COMMENTARY: A new plan for the future of Park Rapids Area Schools
Early voting is in progress for a special Nov. 2 school bond referendum.
The school year is already off to a strong start at Park Rapids Area Schools as students dive into their studies, begin fall sports and sign up for activities.
Throughout the year, our top priority will be to provide students with as normal of a learning experience as possible in a healthy and safe environment.
As we work toward another successful year, our communities will be deciding on a major question that will impact the future of our schools. Early voting recently began on Friday, Sept. 17 for the Nov. 2 school bond referendum which, if approved, would allow the district to finance $51.65 million to address critical challenges with our school buildings.
Comprehensive information on the new plan can be found at the district’s relaunched website, PRoject309.org.
The plan incorporates several core elements from the bond referendum that failed by 45 votes in April. Since then, many residents have expressed support for the top goals of the plan and encouraged the district to incorporate other funding sources to bring down the overall cost.
Mindful of that guidance, the new plan will utilize one-time, federal COVID-relief funding and existing long-term facilities maintenance (LTFM) bonds and capital facility bonds to help reduce the tax impact on local residents.
These additional funding sources will cut the cost of the plan by $4.57 million. The school board will use these dollars to pay for projects, such as upgrading HVAC systems at the high school, replacing sections of the high school roof and rebuilding the tennis courts.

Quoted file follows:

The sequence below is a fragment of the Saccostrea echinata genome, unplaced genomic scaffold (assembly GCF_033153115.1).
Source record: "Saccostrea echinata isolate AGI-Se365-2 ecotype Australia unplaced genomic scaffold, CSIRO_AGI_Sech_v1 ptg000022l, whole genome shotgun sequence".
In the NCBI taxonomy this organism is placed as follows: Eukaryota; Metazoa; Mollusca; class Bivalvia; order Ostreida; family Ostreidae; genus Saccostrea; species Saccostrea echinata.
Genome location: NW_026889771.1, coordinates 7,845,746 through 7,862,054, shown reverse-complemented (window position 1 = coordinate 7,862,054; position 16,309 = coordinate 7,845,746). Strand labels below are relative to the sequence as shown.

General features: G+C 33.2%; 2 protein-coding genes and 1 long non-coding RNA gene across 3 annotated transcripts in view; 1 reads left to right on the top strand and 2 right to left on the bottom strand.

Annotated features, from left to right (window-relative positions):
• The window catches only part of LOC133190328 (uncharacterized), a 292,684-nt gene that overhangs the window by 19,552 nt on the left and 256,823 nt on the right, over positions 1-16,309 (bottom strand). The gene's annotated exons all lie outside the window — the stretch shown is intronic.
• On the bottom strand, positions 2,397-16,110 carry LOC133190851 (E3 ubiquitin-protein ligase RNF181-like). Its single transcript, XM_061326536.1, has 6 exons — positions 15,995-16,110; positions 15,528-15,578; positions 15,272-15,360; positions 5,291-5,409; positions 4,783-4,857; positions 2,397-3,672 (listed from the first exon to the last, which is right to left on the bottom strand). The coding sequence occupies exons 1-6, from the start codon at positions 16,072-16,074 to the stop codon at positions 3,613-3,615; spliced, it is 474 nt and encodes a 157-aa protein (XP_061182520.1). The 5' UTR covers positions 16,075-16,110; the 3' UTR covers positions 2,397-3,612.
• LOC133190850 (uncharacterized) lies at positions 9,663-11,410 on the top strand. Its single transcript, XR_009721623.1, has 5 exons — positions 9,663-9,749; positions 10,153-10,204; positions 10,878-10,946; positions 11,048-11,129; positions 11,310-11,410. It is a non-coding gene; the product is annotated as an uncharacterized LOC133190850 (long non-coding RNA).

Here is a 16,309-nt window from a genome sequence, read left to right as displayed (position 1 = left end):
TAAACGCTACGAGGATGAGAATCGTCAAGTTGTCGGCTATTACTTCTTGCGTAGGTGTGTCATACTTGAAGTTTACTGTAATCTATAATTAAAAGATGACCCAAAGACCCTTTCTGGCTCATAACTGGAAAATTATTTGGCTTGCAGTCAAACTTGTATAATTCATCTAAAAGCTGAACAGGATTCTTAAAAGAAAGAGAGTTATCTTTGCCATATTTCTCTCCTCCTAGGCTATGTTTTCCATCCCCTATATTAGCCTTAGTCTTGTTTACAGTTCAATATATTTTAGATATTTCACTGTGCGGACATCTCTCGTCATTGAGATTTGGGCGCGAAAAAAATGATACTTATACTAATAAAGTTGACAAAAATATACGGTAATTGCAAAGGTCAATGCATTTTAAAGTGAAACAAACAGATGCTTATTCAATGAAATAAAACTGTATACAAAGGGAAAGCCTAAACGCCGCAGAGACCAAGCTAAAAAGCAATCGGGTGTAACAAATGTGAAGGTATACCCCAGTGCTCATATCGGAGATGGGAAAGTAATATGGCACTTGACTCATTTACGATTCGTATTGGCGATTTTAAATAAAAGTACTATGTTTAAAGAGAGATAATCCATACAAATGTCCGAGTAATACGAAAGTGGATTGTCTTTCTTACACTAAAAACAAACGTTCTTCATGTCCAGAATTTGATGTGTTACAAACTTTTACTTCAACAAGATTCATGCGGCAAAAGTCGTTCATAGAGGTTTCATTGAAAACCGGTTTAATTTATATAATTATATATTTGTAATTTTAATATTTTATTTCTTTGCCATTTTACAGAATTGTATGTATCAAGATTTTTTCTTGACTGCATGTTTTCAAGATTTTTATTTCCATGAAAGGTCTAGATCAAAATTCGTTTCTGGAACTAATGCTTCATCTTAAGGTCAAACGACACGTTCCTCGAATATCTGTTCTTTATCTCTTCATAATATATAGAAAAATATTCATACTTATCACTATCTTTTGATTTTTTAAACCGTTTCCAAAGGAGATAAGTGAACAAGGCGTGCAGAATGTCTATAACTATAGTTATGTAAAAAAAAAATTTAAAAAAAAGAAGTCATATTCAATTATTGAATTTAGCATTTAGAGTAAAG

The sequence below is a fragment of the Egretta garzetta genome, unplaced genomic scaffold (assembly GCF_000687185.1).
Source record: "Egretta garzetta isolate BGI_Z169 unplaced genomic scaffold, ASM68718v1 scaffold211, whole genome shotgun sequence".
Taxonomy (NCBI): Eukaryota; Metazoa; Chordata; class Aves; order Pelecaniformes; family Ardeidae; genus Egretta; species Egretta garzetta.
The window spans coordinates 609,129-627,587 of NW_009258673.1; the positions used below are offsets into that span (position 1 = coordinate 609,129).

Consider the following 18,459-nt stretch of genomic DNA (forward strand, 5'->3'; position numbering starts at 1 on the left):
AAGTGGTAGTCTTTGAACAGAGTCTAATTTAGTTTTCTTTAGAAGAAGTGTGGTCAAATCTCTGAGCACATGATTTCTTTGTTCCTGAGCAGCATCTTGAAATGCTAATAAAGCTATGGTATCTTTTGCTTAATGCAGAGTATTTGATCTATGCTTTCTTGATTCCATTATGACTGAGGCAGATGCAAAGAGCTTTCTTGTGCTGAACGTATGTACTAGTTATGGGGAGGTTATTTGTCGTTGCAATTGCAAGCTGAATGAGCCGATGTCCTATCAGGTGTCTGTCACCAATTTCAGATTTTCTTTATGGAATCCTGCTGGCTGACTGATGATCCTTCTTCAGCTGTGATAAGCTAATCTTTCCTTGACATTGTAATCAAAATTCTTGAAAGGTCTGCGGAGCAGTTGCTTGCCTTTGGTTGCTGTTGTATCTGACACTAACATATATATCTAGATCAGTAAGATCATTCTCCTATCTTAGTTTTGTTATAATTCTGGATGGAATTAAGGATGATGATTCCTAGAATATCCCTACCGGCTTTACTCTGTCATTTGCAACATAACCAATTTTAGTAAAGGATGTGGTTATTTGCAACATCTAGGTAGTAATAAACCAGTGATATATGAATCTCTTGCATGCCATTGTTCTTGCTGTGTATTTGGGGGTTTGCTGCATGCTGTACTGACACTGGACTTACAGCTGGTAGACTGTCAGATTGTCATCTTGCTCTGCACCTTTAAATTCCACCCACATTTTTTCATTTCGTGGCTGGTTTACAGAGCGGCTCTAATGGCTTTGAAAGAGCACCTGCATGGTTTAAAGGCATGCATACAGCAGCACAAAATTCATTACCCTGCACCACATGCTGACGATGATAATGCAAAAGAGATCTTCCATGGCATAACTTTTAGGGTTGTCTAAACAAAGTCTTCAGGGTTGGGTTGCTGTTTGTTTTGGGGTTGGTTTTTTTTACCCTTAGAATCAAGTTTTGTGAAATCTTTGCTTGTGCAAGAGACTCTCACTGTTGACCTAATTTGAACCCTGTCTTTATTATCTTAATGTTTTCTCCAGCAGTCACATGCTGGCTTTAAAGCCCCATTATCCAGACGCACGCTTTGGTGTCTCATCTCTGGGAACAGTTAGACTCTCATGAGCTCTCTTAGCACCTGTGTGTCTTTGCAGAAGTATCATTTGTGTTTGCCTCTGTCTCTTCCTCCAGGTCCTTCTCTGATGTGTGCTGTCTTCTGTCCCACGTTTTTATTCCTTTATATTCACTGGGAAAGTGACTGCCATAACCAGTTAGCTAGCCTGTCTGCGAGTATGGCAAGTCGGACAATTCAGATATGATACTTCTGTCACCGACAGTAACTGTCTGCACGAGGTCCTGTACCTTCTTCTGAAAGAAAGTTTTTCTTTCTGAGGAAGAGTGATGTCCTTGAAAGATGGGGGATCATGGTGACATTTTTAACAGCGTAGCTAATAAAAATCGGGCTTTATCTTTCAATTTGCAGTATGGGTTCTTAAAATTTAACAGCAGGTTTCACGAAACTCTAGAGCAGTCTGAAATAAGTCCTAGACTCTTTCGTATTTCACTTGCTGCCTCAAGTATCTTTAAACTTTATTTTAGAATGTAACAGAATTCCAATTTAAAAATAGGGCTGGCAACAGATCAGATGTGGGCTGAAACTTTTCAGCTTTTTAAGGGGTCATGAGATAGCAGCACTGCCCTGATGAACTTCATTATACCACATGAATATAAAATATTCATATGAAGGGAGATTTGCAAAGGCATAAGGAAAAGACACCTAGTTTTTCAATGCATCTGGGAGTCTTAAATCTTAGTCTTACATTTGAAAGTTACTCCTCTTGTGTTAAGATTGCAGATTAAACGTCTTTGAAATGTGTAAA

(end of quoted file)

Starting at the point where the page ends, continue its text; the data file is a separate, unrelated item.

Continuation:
The district is proposing a new plan after community input and years of research identified a wide range of deficiencies at our buildings that are impacting learning. Among the concerns: inadequate security at school entrances, outdated air flow systems that control air quality and temperature control, grade alignment that limits student learning opportunities and antiquated classroom designs that can no longer support a modern curriculum.
The investment plan would support upgrades to our 50-year-old high school to improve security, classroom space and accessibility, as well as renovations at Century School that include an additional pickup, drop-off and parking area.
Other investments would include additional spaces for career and technical education and a new bus garage. The Frank White Education Center would be replaced to make room for a new wing at the high school to accommodate seventh and eighth graders. This would also allow our youngest students (pre-K-grade 6) to learn together at Century School.
If the plan is approved, a residential home with a median value of $200,000 would see a property tax increase of $9 per month. You can learn how the plan would impact taxes on your property by using the tax calculator at PRoject309.org/cost. This is the district’s school planning website that has been updated with more information about the needs of our schools, the proposed plan and its impact.
I encourage everyone to learn more about the plan and make their voices heard on Nov. 2. To vote early by mail, residents must request an absentee ballot. Absentee ballot requests can be downloaded at PRoject309.org/voting, and returned to Kim Splett at firstname.lastname@example.org or by mail to the district office. You can also request an absentee ballot application by calling the district office at 218-237-6500.
I look forward to the upcoming school year and am grateful to all who continue their support and work to make our schools a better place to learn and grow. I am available to answer any questions you have at email@example.com or 218-237-6501. Go, Panthers!